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Posted 24 May 2022 | By Nick Paul Taylor 

Asia-Pacific Roundup: Philippine FDA seeks feedback on abridged procedures for clinical trial applications

3036 The Philippine Food and Drug Administration (FDA) is planning to offer an abridged procedure for clinical trial applications by relying on other regulatory authorities. FDA is running a consultation about its draft guidelines on the proposal for regulatory reliance on the conduct of clinical trials in the Philippines.
 
It is now more than two years since FDA streamlined its clinical trial regulations. Having made the changes, FDA looked to the World Health Organization’s (WHO) principles and considerations on good reliance practices for pointers on how to further reform its approach, leading to the release of draft guidelines on how it plans to make better use of available resources and expertise. The WHO document encourages the use of work by foreign regulators to free up resources for essential national-level work.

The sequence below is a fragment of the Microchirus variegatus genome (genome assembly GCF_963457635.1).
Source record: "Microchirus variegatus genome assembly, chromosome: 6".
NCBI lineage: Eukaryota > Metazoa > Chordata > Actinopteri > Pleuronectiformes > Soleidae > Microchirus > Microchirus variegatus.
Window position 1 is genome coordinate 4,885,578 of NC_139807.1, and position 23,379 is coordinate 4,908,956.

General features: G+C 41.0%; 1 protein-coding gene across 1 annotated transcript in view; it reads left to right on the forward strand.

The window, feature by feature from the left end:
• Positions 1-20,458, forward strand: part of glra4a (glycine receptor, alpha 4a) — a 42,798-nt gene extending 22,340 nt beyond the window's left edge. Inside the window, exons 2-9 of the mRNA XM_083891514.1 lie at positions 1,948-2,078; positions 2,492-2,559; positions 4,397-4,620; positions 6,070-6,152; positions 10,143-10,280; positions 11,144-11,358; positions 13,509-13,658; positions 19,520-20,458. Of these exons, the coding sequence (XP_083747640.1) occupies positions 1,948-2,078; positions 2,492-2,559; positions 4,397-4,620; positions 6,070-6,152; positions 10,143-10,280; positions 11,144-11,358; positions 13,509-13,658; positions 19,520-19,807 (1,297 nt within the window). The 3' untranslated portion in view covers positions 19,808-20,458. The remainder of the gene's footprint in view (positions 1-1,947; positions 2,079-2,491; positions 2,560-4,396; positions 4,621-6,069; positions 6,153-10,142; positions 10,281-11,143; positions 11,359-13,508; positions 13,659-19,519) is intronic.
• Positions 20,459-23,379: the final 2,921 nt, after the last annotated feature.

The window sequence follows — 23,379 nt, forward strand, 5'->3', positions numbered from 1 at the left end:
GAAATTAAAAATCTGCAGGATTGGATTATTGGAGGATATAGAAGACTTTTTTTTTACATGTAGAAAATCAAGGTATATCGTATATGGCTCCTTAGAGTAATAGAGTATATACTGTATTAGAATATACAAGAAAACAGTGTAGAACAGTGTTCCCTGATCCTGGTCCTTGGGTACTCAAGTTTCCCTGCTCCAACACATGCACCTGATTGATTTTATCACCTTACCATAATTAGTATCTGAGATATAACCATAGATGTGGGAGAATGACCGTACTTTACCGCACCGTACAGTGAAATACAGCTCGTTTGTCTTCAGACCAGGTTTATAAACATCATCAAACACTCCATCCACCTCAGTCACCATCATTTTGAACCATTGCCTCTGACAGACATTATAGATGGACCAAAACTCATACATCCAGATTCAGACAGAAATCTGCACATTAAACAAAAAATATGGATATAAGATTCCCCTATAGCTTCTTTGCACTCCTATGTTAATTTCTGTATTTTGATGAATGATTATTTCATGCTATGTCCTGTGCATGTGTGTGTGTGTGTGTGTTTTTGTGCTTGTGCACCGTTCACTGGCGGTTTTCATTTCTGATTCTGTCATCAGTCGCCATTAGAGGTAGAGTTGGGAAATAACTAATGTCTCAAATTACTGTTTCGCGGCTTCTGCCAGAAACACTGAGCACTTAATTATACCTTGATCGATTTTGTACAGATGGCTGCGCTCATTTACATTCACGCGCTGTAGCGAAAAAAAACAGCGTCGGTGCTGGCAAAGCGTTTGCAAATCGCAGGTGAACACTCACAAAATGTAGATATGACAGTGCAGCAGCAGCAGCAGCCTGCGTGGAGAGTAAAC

“FDA ... recognizes that reliance will further streamline its review process and accelerate the conduct of clinical trials in the country. The existing regulations related to the conduct of clinical trials were streamlined to create a clear, simplified and transparent regulation, boost local competitiveness, and attract more local and foreign entrepreneurs,” the draft guidelines state.
 
The draft guidelines are intended to facilitate “evaluation of clinical trial applications addressing public health emergencies, rare diseases, cancer, HIV/AIDS, and emerging and re-emerging infectious diseases of public health threats.” In doing so, FDA aims to increase access to investigational medicines targeting those conditions.